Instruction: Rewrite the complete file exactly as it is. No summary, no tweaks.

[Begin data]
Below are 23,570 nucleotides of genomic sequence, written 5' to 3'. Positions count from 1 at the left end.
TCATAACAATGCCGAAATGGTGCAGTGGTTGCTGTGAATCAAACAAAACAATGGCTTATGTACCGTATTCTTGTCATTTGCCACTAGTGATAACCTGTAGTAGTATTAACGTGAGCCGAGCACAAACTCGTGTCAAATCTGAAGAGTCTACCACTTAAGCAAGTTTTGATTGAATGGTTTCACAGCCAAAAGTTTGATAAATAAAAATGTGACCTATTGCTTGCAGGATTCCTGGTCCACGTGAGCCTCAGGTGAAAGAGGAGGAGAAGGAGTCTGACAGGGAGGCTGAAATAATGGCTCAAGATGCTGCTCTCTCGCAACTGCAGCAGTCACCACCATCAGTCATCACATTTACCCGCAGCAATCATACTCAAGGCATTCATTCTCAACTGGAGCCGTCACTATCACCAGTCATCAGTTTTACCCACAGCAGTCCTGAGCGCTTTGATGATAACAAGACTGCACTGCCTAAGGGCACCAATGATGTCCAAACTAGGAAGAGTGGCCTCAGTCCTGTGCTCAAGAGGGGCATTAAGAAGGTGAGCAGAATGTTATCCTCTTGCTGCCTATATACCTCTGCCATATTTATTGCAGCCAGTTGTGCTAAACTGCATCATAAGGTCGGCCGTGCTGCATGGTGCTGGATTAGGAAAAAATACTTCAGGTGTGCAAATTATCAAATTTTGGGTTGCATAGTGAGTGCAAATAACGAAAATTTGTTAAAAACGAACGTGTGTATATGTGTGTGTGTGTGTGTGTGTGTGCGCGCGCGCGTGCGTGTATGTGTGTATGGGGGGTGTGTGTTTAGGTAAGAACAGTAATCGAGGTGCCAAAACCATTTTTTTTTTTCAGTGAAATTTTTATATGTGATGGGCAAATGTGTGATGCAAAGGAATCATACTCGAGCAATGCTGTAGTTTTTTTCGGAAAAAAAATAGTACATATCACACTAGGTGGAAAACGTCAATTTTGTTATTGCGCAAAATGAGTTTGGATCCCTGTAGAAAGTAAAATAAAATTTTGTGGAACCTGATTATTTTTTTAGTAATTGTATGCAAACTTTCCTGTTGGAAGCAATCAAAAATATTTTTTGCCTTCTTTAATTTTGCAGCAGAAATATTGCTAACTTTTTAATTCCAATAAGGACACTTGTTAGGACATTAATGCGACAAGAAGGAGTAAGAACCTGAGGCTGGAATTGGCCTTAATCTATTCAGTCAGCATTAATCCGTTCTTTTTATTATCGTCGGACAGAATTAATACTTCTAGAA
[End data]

Below are 23,570 nucleotides of genomic sequence, written 5' to 3'. Positions count from 1 at the left end.
TCATAACAATGCCGAAATGGTGCAGTGGTTGCTGTGAATCAAACAAAACAATGGCTTATGTACCGTATTCTTGTCATTTGCCACTAGTGATAACCTGTAGTAGTATTAACGTGAGCCGAGCACAAACTCGTGTCAAATCTGAAGAGTCTACCACTTAAGCAAGTTTTGATTGAATGGTTTCACAGCCAAAAGTTTGATAAATAAAAATGTGACCTATTGCTTGCAGGATTCCTGGTCCACGTGAGCCTCAGGTGAAAGAGGAGGAGAAGGAGTCTGACAGGGAGGCTGAAATAATGGCTCAAGATGCTGCTCTCTCGCAACTGCAGCAGTCACCACCATCAGTCATCACATTTACCCGCAGCAATCATACTCAAGGCATTCATTCTCAACTGGAGCCGTCACTATCACCAGTCATCAGTTTTACCCACAGCAGTCCTGAGCGCTTTGATGATAACAAGACTGCACTGCCTAAGGGCACCAATGATGTCCAAACTAGGAAGAGTGGCCTCAGTCCTGTGCTCAAGAGGGGCATTAAGAAGGTGAGCAGAATGTTATCCTCTTGCTGCCTATATACCTCTGCCATATTTATTGCAGCCAGTTGTGCTAAACTGCATCATAAGGTCGGCCGTGCTGCATGGTGCTGGATTAGGAAAAAATACTTCAGGTGTGCAAATTATCAAATTTTGGGTTGCATAGTGAGTGCAAATAACGAAAATTTGTTAAAAACGAACGTGTGTATATGTGTGTGTGTGTGTGTGTGTGTGCGCGCGCGCGTGCGTGTATGTGTGTATGGGGGGTGTGTGTTTAGGTAAGAACAGTAATCGAGGTGCCAAAACCATTTTTTTTTTTCAGTGAAATTTTTATATGTGATGGGCAAATGTGTGATGCAAAGGAATCATACTCGAGCAATGCTGTAGTTTTTTTCGGAAAAAAAATAGTACATATCACACTAGGTGGAAAACGTCAATTTTGTTATTGCGCAAAATGAGTTTGGATCCCTGTAGAAAGTAAAATAAAATTTTGTGGAACCTGATTATTTTTTTAGTAATTGTATGCAAACTTTCCTGTTGGAAGCAATCAAAAATATTTTTTGCCTTCTTTAATTTTGCAGCAGAAATATTGCTAACTTTTTAATTCCAATAAGGACACTTGTTAGGACATTAATGCGACAAGAAGGAGTAAGAACCTGAGGCTGGAATTGGCCTTAATCTATTCAGTCAGCATTAATCCGTTCTTTTTATTATCGTCGGACAGAATTAATACTTCTAGAA